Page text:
Aspden P, Wolcott JA, Bootman JL, Cronenwett LR, eds.  Preventing medication errors [prepublication copy; uncorrected proofs]. Washington, D.C.:  National Academies Press;  2006.
Gandhi TK, Weingart SN, Seger AC, et al. Outpatient prescribing errors and the impact of computerized prescribing J Gen Intern Med. 2005;20:837–41.[PubMed]
Devine EB, Wilson-Norton JL, Lawless NM, et al. Characterization of prescribing errors in an internal medicine clinic Am J Health Syst Pharm. 2007;64:1062–70.[PubMed]
Lapane KL, Dube C, Schneider KL, Quilliam BJ. Patient perceptions regarding electronic prescriptions: Is the geriatric patient ready? J Am Geriatr Soc. 2007;2:8614.
Lapane KL, Waring ME, Schneider KL, et al. A mixed method study of the merits of e-prescribing drug alerts in primary care J Gen Intern Med. 2008. 23;442–6.[PubMed]
Rupp MT, Warholak TL. Evaluation of e-prescribing in chain community pharmacy: Best-practice recommendations J Am Pharm Assoc. 2008;48:364–70.
 NCPA-Pfizer Digest 2006. Alexandria, VA:  National Community Pharmacists Association;  2006.
Weant KA, Cook AM, Armitstead JA. Medication-error reporting and pharmacy resident experience during implementation of computerized prescriber order entry Am J Health Syst Pharm. 2007;64:526–30.[PubMed]
Flynn EA, Barker KN, Gibson JT, et al. Impact of interruptions and distractions on dispensing errors in ambulatory care pharmacy Am J Health Syst Pharm. 1999;56:1319–25.[PubMed]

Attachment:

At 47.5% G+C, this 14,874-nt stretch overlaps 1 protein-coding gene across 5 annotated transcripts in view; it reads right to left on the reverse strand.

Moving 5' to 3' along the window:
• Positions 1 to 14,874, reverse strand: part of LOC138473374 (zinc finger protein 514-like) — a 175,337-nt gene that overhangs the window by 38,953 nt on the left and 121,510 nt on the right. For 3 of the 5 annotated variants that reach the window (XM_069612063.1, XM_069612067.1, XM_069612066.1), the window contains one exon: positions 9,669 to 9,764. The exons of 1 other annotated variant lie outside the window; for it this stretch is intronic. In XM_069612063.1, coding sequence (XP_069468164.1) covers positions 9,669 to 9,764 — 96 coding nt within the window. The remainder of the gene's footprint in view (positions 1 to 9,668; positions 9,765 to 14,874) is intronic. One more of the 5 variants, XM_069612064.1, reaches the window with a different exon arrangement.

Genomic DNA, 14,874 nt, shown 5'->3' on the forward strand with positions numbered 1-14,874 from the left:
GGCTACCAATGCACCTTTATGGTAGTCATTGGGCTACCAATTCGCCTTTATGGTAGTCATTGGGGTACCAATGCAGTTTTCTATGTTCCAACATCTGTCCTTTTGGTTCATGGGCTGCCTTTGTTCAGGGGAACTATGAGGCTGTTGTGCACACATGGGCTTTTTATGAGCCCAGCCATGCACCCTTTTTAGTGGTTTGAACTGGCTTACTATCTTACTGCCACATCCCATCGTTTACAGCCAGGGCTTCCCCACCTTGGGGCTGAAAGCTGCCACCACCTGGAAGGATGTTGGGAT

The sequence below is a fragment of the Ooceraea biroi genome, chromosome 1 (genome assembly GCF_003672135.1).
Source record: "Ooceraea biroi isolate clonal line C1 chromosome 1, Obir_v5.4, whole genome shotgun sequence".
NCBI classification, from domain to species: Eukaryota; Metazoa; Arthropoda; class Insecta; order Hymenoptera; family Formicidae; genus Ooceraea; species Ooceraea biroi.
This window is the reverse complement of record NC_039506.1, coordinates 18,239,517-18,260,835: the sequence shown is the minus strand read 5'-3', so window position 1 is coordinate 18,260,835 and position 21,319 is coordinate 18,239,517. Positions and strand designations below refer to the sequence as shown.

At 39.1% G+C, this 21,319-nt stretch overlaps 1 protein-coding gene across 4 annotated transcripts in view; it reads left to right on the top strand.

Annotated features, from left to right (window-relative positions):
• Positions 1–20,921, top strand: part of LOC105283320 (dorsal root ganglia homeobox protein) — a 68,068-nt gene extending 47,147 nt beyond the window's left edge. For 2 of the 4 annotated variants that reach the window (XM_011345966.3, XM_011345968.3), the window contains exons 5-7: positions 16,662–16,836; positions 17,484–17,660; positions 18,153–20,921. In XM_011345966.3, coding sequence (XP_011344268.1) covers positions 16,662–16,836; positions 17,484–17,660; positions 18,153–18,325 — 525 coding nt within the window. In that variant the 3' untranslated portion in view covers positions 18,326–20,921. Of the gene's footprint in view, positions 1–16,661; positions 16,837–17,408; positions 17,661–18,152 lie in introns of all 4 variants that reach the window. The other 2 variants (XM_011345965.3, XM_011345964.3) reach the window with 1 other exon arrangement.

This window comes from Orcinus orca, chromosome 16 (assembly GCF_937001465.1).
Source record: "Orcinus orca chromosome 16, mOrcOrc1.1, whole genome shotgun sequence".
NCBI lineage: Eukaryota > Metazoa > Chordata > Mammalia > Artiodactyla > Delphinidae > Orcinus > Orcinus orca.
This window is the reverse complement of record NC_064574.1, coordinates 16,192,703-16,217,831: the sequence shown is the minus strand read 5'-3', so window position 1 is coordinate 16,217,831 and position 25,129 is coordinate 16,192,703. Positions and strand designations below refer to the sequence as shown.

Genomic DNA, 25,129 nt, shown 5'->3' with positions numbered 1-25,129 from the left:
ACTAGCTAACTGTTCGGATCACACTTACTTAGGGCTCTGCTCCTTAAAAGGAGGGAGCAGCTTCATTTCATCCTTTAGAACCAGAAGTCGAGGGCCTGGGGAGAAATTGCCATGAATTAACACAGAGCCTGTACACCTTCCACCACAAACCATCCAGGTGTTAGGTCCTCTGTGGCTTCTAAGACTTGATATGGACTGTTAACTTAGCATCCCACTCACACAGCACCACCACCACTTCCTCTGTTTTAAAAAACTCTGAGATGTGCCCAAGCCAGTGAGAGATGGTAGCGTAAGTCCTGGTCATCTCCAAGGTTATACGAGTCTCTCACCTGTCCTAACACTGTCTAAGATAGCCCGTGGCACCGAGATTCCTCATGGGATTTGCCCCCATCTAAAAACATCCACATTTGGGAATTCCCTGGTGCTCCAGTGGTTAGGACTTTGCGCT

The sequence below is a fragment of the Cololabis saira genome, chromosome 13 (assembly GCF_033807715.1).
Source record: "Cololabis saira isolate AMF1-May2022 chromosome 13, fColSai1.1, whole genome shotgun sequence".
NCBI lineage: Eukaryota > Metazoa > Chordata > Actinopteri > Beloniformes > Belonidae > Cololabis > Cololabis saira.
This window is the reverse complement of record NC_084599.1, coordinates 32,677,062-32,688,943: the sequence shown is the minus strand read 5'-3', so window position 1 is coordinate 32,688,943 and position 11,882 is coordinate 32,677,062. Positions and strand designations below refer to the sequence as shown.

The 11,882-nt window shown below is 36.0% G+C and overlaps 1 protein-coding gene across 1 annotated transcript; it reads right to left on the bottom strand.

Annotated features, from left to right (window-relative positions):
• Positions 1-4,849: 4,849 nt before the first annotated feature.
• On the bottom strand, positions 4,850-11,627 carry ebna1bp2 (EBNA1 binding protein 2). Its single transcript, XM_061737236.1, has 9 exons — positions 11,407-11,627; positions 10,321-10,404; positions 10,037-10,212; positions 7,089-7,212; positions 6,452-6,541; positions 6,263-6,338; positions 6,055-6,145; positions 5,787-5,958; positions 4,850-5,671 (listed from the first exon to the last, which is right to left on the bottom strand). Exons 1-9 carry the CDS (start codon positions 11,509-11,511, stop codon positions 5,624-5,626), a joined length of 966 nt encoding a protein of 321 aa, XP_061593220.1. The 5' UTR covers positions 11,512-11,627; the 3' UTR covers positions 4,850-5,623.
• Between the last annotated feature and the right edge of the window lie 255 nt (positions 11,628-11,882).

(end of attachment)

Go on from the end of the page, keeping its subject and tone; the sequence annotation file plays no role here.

Chisholm CD, Collison EK, Nelson DR, Cordell WH. Emergency department workplace interruptions: Are emergency physicians “interrupt-driven” and “multitasking”? Acad Emerg Med. 2000;7:1239–43.[PubMed]
Mackowiak L, Hayward SL. Issues of decision support in institutional pharmacy systems Pharm Pract Manag Q. 1998;18:35–45.[PubMed]
Leape L, Bates D, Cullen D. Systems analysis of adverse drug events JAMA. 1995;274:35–43.[PubMed]
Folli HL, Poole RL, Benitz WE, Russo JC. Medication error prevention by clinical pharmacists in two children's hospitals Pediatrics. 1987;79:718–22.[PubMed]
Bates DW, Kuperman G, Teich JM. Computerized physician order entry and quality of care Qual Manag Health Care. 1994;2(4):18–27.[PubMed]
Rupp MT. The impact of e-prescribing on staff productivity in community pharmacy: Part 1 Computer Talk. 2005;25(3):15–22.
Citing articles are presented as examples only. In non-demo SCM6 implementation, integration with CrossRef’s "Cited By" API will populate this tab (http://www.crossref.org/citedby.html).
Please read the other comments before you post yours. Comments are moderated and will appear on the site at the discertion of the editorial staff.
* = Required Field
(if multiple authors, separate names by comma)
Example: John Doe

Related Content

Customize your page view by dragging & repositioning the boxes below.

JAPhA Articles
Topic Collections
PubMed Articles
  • Print
  • PDF Download
  • Email
  • Share
  • Get Citation
  • Submit Comment
  • Article Alerts
    Please Wait... Processing your request... Please Wait.
    You must sign in to sign-up for alerts.

    Please confirm that your email address is correct, so you can successfully receive this alert.

  • Letters To Editor
  • Reprints